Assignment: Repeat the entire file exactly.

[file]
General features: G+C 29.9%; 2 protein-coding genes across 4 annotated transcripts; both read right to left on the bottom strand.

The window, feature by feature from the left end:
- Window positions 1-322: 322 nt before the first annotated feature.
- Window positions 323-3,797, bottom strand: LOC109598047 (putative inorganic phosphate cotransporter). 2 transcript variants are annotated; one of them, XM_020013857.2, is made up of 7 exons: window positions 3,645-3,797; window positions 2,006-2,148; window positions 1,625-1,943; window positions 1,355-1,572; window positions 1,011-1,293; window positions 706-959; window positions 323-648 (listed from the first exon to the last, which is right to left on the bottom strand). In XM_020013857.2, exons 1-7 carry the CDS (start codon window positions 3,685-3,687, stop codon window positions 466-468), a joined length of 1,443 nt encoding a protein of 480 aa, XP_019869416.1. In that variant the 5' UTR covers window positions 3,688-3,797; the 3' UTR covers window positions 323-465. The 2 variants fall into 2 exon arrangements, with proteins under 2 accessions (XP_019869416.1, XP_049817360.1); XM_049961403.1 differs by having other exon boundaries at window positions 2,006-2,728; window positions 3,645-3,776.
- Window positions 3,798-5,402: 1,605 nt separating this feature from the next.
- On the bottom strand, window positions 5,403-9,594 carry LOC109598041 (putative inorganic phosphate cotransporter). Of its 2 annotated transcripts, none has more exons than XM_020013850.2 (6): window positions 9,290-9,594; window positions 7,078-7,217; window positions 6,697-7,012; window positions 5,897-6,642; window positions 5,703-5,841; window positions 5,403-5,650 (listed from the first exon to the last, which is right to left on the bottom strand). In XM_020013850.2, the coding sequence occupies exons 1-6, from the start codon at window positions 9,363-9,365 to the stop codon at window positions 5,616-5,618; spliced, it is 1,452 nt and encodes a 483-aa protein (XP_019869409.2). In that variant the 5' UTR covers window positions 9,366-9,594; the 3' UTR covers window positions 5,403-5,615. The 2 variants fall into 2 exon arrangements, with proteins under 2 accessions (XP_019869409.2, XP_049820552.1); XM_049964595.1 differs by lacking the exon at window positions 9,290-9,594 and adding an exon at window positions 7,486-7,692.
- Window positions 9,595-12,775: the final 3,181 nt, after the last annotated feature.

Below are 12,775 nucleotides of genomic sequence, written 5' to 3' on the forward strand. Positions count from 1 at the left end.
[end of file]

General features: G+C 29.9%; 2 protein-coding genes across 4 annotated transcripts; both read right to left on the bottom strand.

The window, feature by feature from the left end:
- Window positions 1-322: 322 nt before the first annotated feature.
- Window positions 323-3,797, bottom strand: LOC109598047 (putative inorganic phosphate cotransporter). 2 transcript variants are annotated; one of them, XM_020013857.2, is made up of 7 exons: window positions 3,645-3,797; window positions 2,006-2,148; window positions 1,625-1,943; window positions 1,355-1,572; window positions 1,011-1,293; window positions 706-959; window positions 323-648 (listed from the first exon to the last, which is right to left on the bottom strand). In XM_020013857.2, exons 1-7 carry the CDS (start codon window positions 3,685-3,687, stop codon window positions 466-468), a joined length of 1,443 nt encoding a protein of 480 aa, XP_019869416.1. In that variant the 5' UTR covers window positions 3,688-3,797; the 3' UTR covers window positions 323-465. The 2 variants fall into 2 exon arrangements, with proteins under 2 accessions (XP_019869416.1, XP_049817360.1); XM_049961403.1 differs by having other exon boundaries at window positions 2,006-2,728; window positions 3,645-3,776.
- Window positions 3,798-5,402: 1,605 nt separating this feature from the next.
- On the bottom strand, window positions 5,403-9,594 carry LOC109598041 (putative inorganic phosphate cotransporter). Of its 2 annotated transcripts, none has more exons than XM_020013850.2 (6): window positions 9,290-9,594; window positions 7,078-7,217; window positions 6,697-7,012; window positions 5,897-6,642; window positions 5,703-5,841; window positions 5,403-5,650 (listed from the first exon to the last, which is right to left on the bottom strand). In XM_020013850.2, the coding sequence occupies exons 1-6, from the start codon at window positions 9,363-9,365 to the stop codon at window positions 5,616-5,618; spliced, it is 1,452 nt and encodes a 483-aa protein (XP_019869409.2). In that variant the 5' UTR covers window positions 9,366-9,594; the 3' UTR covers window positions 5,403-5,615. The 2 variants fall into 2 exon arrangements, with proteins under 2 accessions (XP_019869409.2, XP_049820552.1); XM_049964595.1 differs by lacking the exon at window positions 9,290-9,594 and adding an exon at window positions 7,486-7,692.
- Window positions 9,595-12,775: the final 3,181 nt, after the last annotated feature.

Below are 12,775 nucleotides of genomic sequence, written 5' to 3' on the forward strand. Positions count from 1 at the left end.